After a while, I began to cautiously walk towards my home. I could see that all the residence were out in the open, away from the crumbled buildings, horrified from the quake and after shocks. I saw my Mom; she hugged me I was safe. People stayed outside, frightened. We were told that we were not safe, at least for another 72 hours and thus, were required to stay away from buildings.
That night, we slept under the stars on a small carpet on the ground. We ate noodles and biscuits. It was really cold and the tremors continued throughout the night. The next morning, we sneaked into homes for some food, warm clothes, and blankets. We felt another aftershock. This time measuring 6.7. I begun to loose all hope and thought we all would soon die. The tremors made me feel so helpless. There was nothing I could do and I had never been scared in my life.
Staying outdoors with out warm clothing or nutrient food, I had become sick. A mild fever began to set in, causing me to slow down. I briefly took a look at a newspaper someone had been able to obtain. Until this point, I had no idea how destructive the earthquake had been. It surely turned out to be a black day for Nepal and all Nepalese. We have lost most of our historical monuments, lives and properties. Our tradition, our temples, our past what we were so proud of, all are gone in a glimpse. Those heritages which stood with pride are now shattered on ground as some careless splinters.
It’s been 11 days since the first earthquake, but tremors are still felt every now and then. There has been about 145 small earthquakes above 4 Richter scale and countless below that frequency. We have moved in but still we are afraid to live in our 3rd story home. For few days, I had terrible dreams of running along the rubble, falling houses like ghosts approaching towards me. It is a lifelong ordeal that will haunt us for ages.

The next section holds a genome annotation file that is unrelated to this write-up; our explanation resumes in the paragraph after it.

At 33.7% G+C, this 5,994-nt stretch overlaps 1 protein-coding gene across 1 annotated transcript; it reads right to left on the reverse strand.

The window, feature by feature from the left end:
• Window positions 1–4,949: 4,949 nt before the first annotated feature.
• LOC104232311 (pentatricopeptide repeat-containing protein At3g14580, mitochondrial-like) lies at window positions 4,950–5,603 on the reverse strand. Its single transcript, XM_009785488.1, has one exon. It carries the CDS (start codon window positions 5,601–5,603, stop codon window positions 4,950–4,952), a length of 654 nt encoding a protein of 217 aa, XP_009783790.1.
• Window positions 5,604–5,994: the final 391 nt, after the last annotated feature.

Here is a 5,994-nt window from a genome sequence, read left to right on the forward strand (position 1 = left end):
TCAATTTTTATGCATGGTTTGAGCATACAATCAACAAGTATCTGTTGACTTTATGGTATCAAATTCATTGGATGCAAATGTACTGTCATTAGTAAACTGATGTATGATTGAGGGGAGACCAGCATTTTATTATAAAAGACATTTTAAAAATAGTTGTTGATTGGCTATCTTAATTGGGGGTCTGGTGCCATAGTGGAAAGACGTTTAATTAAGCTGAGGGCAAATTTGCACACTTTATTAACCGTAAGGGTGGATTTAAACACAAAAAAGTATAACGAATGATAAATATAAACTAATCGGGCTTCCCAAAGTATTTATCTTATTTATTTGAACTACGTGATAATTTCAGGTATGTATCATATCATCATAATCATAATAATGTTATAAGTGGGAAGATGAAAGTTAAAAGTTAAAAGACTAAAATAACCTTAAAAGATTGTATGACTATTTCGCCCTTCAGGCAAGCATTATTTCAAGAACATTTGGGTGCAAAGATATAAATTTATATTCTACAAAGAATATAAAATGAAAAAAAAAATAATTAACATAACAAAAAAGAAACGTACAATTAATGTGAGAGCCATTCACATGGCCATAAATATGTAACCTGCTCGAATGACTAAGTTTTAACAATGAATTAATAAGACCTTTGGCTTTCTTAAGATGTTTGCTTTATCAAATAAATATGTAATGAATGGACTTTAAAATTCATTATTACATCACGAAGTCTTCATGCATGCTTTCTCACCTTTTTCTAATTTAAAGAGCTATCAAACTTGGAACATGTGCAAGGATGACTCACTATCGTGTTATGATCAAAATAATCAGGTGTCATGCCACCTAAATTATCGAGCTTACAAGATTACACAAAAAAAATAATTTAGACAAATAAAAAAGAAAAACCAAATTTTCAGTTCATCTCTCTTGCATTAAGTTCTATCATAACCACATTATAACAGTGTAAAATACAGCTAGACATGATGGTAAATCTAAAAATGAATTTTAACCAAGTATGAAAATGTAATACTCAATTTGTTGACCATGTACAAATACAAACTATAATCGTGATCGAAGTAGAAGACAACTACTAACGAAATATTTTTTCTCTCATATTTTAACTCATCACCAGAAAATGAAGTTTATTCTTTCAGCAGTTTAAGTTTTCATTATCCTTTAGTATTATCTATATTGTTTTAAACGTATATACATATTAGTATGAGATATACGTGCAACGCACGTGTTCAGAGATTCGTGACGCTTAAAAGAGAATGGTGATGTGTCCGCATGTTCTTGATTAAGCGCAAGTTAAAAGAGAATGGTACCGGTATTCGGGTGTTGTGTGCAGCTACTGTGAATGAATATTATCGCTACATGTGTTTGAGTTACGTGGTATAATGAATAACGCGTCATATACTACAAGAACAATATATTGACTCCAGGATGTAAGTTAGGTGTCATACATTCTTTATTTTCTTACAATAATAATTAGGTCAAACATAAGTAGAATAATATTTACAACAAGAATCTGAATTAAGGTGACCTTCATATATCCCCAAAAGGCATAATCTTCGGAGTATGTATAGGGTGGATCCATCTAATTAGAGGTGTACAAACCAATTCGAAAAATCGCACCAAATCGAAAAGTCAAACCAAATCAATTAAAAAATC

Despite all these adversities, I could see the ray of hope; the sense of togetherness, brotherhood and unity that had been fading away from our society is rekindling. Rich, poor, high, low, Brahmin, newar, tamang, gurung, kshetri, madhesi are all together in a tarp, holding each other, sharing their food, consoling one another. Amidst the unbearable suffering we are going through, the picture of unity was heart-warming for me. Every time there was a quake, we’d hold unto each other gazing up in the sky, praying to our own Gods to have mercy upon us and rest of the time, we talked, laughed like long lost friends. We are clearing the mess, removing the broken bricks and wooden planks, supporting each other in the time of grief. This is what our society had been lacking in recent years.